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This is very similar to a question applying a common function to multiple columns of a data.table uning .SDcols answered thoroughly here.

The difference is that I would like to simultaneously apply a different function on another column which is not part of the .SD subset. I post a simple example below to show my attempt to solve the problem:

dt = data.table(grp = sample(letters[1:3],100, replace = TRUE),
                v1 = rnorm(100), 
                v2 = rnorm(100), 
                v3 = rnorm(100))
sd.cols = c("v2", "v3")
dt.out = dt[, list(v1 = sum(v1),  lapply(.SD,mean)), by = grp, .SDcols = sd.cols]

Yields the following error:

Error in `[.data.table`(dt, , list(v1 = sum(v1), lapply(.SD, mean)), by = grp,  
: object 'v1' not found

Now this makes sense because the v1 column is not included in the subset of columns which must be evaluated first. So I explored further by including it in my subset of columns:

sd.cols = c("v1","v2", "v3")
dt.out = dt[, list(sum(v1), lapply(.SD,mean)), by = grp, .SDcols = sd.cols]

Now this does not cause an error but it provides an answer containing 9 rows (for 3 groups), with the sum repeated thrice in column V1 and the means for all 3 columns (as expected but not wanted) placed in V2 as shown below:

> dt.out 
   grp        V1                  V2
1:   c -1.070608 -0.0486639841313638
2:   c -1.070608  -0.178154270921521
3:   c -1.070608  -0.137625003604012
4:   b -2.782252 -0.0794929150464099
5:   b -2.782252  -0.149529237116445
6:   b -2.782252   0.199925178109264
7:   a  6.091355   0.141659419355985
8:   a  6.091355 -0.0272192037753071
9:   a  6.091355 0.00815760216214876

Workaround Solution using 2 steps

Clearly it is possible to solve the problem in multiple steps by calculating the mean by group for the subset of columns and joining it to the sum by group for the single column as follows:

dt.out1 = dt[, sum(v1), by = grp]
dt.out2 = dt[, lapply(.SD,mean), by = grp, .SDcols = sd.cols]
dt.out = merge(dt.out1, dt.out2, by = "grp")

> dt.out
   grp        V1         v2           v3
1:   a  6.091355 -0.0272192  0.008157602
2:   b -2.782252 -0.1495292  0.199925178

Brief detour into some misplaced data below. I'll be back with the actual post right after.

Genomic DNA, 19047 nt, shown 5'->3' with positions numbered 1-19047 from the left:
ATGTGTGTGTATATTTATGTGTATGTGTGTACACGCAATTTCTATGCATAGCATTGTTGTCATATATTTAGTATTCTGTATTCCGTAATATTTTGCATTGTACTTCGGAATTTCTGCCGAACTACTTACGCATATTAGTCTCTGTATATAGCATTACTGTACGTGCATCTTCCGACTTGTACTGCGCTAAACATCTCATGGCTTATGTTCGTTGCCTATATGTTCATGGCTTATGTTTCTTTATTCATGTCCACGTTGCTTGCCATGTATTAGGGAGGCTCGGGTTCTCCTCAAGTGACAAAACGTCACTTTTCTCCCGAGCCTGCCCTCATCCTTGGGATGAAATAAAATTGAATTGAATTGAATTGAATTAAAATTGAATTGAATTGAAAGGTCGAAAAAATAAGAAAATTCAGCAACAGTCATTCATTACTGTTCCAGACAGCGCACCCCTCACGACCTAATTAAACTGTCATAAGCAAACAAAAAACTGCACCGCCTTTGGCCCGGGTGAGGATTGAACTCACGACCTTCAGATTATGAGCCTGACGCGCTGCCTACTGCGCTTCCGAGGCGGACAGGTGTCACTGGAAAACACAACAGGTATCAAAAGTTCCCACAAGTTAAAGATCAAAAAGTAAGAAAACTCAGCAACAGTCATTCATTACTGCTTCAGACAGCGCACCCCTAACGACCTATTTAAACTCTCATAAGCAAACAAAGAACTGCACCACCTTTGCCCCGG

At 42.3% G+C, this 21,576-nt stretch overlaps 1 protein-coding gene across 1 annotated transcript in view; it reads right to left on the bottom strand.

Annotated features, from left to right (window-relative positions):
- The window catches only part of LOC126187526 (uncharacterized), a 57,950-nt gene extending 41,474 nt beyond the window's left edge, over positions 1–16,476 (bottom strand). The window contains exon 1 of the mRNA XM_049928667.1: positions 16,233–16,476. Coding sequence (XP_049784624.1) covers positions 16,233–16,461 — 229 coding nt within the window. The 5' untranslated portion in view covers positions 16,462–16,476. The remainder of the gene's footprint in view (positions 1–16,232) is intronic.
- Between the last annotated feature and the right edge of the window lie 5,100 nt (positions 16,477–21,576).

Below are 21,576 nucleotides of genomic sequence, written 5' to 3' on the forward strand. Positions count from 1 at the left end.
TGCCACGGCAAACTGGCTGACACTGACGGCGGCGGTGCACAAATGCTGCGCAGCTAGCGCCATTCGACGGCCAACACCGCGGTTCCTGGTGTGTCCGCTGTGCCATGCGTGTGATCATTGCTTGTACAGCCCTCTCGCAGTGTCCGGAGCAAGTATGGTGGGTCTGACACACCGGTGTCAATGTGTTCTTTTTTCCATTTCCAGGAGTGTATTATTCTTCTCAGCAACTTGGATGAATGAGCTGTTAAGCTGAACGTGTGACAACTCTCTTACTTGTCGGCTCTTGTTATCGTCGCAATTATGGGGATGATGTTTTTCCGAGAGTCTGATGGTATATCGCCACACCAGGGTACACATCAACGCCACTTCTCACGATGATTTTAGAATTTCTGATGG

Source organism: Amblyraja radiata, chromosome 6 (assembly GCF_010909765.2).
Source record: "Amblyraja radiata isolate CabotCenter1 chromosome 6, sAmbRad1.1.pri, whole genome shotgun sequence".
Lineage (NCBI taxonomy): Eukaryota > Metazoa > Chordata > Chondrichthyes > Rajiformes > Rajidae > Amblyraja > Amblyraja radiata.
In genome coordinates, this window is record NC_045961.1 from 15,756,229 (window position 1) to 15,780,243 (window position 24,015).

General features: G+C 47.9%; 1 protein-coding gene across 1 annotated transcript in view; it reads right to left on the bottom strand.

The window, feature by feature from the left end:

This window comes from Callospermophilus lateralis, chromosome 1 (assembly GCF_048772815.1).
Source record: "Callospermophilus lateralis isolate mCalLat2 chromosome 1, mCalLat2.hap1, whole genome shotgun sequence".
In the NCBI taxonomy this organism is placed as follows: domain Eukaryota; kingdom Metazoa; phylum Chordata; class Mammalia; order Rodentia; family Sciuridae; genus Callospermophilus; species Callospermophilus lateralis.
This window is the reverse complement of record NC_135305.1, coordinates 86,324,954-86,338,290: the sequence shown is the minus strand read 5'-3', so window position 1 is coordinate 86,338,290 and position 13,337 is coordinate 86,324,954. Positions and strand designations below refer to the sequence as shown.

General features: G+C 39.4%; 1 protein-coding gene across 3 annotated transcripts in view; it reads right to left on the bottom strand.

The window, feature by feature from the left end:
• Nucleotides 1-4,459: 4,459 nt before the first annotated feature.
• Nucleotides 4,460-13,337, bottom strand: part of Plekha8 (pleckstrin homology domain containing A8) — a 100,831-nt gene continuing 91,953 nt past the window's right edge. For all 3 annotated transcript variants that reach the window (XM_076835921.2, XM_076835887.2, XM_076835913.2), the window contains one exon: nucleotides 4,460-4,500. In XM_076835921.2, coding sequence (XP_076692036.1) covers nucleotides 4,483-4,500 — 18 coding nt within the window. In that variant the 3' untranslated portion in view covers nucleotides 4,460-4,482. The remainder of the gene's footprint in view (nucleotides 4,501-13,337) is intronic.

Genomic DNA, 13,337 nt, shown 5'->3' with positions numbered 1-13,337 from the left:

3:   c -1.070608 -0.1781543 -0.137625004

Im sure it's a fairly simple thing I am missing, thanks in advance for any guidance.

share|improve this question
the fact that the first expression doesn't work is a bug imo, so please submit a bug report – eddi Dec 9 '13 at 16:09
@eddi you want me to log this on R-Forge? – Matt Weller Dec 12 '13 at 0:00
yes, please. thanks! – eddi Dec 12 '13 at 4:22
@eddi reported but I don't think my description is very good at all as I'm not exactly sure which part you think is the bug. I linked to this thread, I hope the development team can fathom it. Link to the bug report:… – Matt Weller Dec 20 '13 at 20:51
up vote 12 down vote accepted

Update: The expression,

DT[, c(..., lapply(.SD, .), ..., by=.]

has been optimised internally in commit #1242 of v1.9.3 (FR #2722). Here's the entry from NEWS:

o Complex j-expressions of the form DT[, c(..., lapply(.SD, fun)), by=grp]are now optimised, as long as .SD is only present in the form lapply(.SD, fun).

For ex: DT[, c(.I, lapply(.SD, sum), mean(x), lapply(.SD, log)), by=grp]
is optimised to: DT[, list(.I, x=sum(x), y=sum(y), ..., mean(x), log(x), log(y), ...), by=grp]

But DT[, c(.SD, lapply(.SD, sum)), by=grp] for example isn't optimised yet. This partially resolves FR #2722. Thanks to Sam Steingold for filing the FR.

Update of timings for the data shown below:

# updated timings with v1.9.2
dt <- data.table(x=rep(1:1e6, each=10), y=sample(10), z=sample(2))
system.time(dt[, lapply(.SD, mean), by=x]) # uses GForce
#   user  system elapsed 
#  0.307   0.059   0.375 
system.time(dt[, c(bla = sum(y), lapply(.SD, mean)), by=x])
#   user  system elapsed 
#  0.363   0.123   0.500

You got the first point right that you can not access v1 when you set .SDcols to be c('v2', 'v3').

As for the second point not returning the the output as you expect, you should use c instead of list because lapply(.SD, mean) already returns a list.

sd.cols = c("v1","v2", "v3")
dt.out = dt[, c(sum(v1), lapply(.SD,mean)), by = grp, .SDcols = sd.cols]

However, lapply(.SD, mean) alone in j is optimised. Meaning, when you write:

DT[, lapply(.SD, ..), by=...]

Internally, it's replaced with the respective columns to resemble something like:

DT[, list(x=..., y=..., z=...), by=...]